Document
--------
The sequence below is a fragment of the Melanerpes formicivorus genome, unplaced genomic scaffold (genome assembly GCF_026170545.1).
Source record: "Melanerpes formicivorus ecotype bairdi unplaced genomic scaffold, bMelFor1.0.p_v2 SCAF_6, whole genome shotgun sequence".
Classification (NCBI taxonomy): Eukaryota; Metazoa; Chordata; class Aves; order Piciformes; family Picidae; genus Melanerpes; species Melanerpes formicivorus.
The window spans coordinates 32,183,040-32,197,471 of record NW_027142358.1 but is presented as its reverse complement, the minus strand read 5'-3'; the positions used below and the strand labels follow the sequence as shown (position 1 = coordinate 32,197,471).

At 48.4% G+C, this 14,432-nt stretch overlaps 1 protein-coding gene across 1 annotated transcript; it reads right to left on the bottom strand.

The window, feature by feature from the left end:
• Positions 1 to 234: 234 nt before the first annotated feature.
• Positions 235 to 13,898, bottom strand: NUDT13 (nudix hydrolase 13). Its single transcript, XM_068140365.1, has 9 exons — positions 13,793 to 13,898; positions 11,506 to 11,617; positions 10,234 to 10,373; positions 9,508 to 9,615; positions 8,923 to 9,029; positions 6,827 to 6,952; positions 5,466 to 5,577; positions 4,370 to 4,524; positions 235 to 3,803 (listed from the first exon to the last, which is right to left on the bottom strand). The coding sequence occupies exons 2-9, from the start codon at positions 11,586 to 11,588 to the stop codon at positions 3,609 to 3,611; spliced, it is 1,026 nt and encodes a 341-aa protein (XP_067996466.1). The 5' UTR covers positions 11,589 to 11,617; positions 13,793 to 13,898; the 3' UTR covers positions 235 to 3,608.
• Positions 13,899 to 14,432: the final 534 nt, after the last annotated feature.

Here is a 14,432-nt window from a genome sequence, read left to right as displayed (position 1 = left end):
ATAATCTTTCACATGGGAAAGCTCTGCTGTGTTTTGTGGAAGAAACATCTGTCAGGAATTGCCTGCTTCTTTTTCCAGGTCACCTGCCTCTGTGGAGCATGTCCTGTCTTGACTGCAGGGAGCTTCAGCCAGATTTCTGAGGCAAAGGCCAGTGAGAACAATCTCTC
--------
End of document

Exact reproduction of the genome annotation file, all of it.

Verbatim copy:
The sequence below is a fragment of the Melanerpes formicivorus genome, unplaced genomic scaffold (genome assembly GCF_026170545.1).
Source record: "Melanerpes formicivorus ecotype bairdi unplaced genomic scaffold, bMelFor1.0.p_v2 SCAF_6, whole genome shotgun sequence".
Classification (NCBI taxonomy): Eukaryota; Metazoa; Chordata; class Aves; order Piciformes; family Picidae; genus Melanerpes; species Melanerpes formicivorus.
The window spans coordinates 32,183,040-32,197,471 of record NW_027142358.1 but is presented as its reverse complement, the minus strand read 5'-3'; the positions used below and the strand labels follow the sequence as shown (position 1 = coordinate 32,197,471).

At 48.4% G+C, this 14,432-nt stretch overlaps 1 protein-coding gene across 1 annotated transcript; it reads right to left on the bottom strand.

The window, feature by feature from the left end:
• Positions 1 to 234: 234 nt before the first annotated feature.
• Positions 235 to 13,898, bottom strand: NUDT13 (nudix hydrolase 13). Its single transcript, XM_068140365.1, has 9 exons — positions 13,793 to 13,898; positions 11,506 to 11,617; positions 10,234 to 10,373; positions 9,508 to 9,615; positions 8,923 to 9,029; positions 6,827 to 6,952; positions 5,466 to 5,577; positions 4,370 to 4,524; positions 235 to 3,803 (listed from the first exon to the last, which is right to left on the bottom strand). The coding sequence occupies exons 2-9, from the start codon at positions 11,586 to 11,588 to the stop codon at positions 3,609 to 3,611; spliced, it is 1,026 nt and encodes a 341-aa protein (XP_067996466.1). The 5' UTR covers positions 11,589 to 11,617; positions 13,793 to 13,898; the 3' UTR covers positions 235 to 3,608.
• Positions 13,899 to 14,432: the final 534 nt, after the last annotated feature.

Here is a 14,432-nt window from a genome sequence, read left to right as displayed (position 1 = left end):
ATAATCTTTCACATGGGAAAGCTCTGCTGTGTTTTGTGGAAGAAACATCTGTCAGGAATTGCCTGCTTCTTTTTCCAGGTCACCTGCCTCTGTGGAGCATGTCCTGTCTTGACTGCAGGGAGCTTCAGCCAGATTTCTGAGGCAAAGGCCAGTGAGAACAATCTCTC